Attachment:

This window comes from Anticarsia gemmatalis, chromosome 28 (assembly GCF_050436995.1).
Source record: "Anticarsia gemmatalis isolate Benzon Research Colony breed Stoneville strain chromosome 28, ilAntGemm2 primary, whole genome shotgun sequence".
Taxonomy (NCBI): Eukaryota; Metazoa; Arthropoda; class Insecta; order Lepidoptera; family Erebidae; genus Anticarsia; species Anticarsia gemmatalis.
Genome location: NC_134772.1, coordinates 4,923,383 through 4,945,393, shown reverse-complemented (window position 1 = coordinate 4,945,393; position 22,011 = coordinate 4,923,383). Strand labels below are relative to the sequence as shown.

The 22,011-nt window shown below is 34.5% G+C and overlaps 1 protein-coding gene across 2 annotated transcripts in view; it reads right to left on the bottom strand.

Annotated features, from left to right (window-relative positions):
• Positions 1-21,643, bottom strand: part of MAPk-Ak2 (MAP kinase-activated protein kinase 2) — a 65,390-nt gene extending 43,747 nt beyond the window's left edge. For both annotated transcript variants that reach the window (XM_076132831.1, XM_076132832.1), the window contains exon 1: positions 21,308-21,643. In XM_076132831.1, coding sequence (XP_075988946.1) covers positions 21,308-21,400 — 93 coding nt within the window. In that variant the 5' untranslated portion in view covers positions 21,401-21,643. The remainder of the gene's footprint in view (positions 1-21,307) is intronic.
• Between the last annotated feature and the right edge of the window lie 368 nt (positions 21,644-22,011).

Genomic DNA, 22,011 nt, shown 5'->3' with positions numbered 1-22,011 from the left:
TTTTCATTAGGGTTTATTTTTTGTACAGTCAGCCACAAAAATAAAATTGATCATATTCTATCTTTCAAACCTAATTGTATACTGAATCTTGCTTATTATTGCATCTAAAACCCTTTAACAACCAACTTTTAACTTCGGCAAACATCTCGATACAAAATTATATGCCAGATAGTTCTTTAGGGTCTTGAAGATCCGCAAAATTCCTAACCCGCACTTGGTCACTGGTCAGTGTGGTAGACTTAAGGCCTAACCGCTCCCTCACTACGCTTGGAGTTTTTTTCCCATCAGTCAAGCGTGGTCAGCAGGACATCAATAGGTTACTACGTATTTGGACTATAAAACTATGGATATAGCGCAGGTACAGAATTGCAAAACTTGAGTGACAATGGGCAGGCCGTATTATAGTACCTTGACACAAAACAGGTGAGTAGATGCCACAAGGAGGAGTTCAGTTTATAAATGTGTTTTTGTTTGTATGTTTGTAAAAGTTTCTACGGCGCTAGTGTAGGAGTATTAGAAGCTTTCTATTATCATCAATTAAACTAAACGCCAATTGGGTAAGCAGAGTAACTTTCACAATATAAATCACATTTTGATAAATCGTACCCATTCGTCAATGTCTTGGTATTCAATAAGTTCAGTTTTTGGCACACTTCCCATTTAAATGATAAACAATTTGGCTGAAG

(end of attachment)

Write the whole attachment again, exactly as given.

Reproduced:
This window comes from Anticarsia gemmatalis, chromosome 28 (assembly GCF_050436995.1).
Source record: "Anticarsia gemmatalis isolate Benzon Research Colony breed Stoneville strain chromosome 28, ilAntGemm2 primary, whole genome shotgun sequence".
Taxonomy (NCBI): Eukaryota; Metazoa; Arthropoda; class Insecta; order Lepidoptera; family Erebidae; genus Anticarsia; species Anticarsia gemmatalis.
Genome location: NC_134772.1, coordinates 4,923,383 through 4,945,393, shown reverse-complemented (window position 1 = coordinate 4,945,393; position 22,011 = coordinate 4,923,383). Strand labels below are relative to the sequence as shown.

The 22,011-nt window shown below is 34.5% G+C and overlaps 1 protein-coding gene across 2 annotated transcripts in view; it reads right to left on the bottom strand.

Annotated features, from left to right (window-relative positions):
• Positions 1-21,643, bottom strand: part of MAPk-Ak2 (MAP kinase-activated protein kinase 2) — a 65,390-nt gene extending 43,747 nt beyond the window's left edge. For both annotated transcript variants that reach the window (XM_076132831.1, XM_076132832.1), the window contains exon 1: positions 21,308-21,643. In XM_076132831.1, coding sequence (XP_075988946.1) covers positions 21,308-21,400 — 93 coding nt within the window. In that variant the 5' untranslated portion in view covers positions 21,401-21,643. The remainder of the gene's footprint in view (positions 1-21,307) is intronic.
• Between the last annotated feature and the right edge of the window lie 368 nt (positions 21,644-22,011).

Genomic DNA, 22,011 nt, shown 5'->3' with positions numbered 1-22,011 from the left:
TTTTCATTAGGGTTTATTTTTTGTACAGTCAGCCACAAAAATAAAATTGATCATATTCTATCTTTCAAACCTAATTGTATACTGAATCTTGCTTATTATTGCATCTAAAACCCTTTAACAACCAACTTTTAACTTCGGCAAACATCTCGATACAAAATTATATGCCAGATAGTTCTTTAGGGTCTTGAAGATCCGCAAAATTCCTAACCCGCACTTGGTCACTGGTCAGTGTGGTAGACTTAAGGCCTAACCGCTCCCTCACTACGCTTGGAGTTTTTTTCCCATCAGTCAAGCGTGGTCAGCAGGACATCAATAGGTTACTACGTATTTGGACTATAAAACTATGGATATAGCGCAGGTACAGAATTGCAAAACTTGAGTGACAATGGGCAGGCCGTATTATAGTACCTTGACACAAAACAGGTGAGTAGATGCCACAAGGAGGAGTTCAGTTTATAAATGTGTTTTTGTTTGTATGTTTGTAAAAGTTTCTACGGCGCTAGTGTAGGAGTATTAGAAGCTTTCTATTATCATCAATTAAACTAAACGCCAATTGGGTAAGCAGAGTAACTTTCACAATATAAATCACATTTTGATAAATCGTACCCATTCGTCAATGTCTTGGTATTCAATAAGTTCAGTTTTTGGCACACTTCCCATTTAAATGATAAACAATTTGGCTGAAG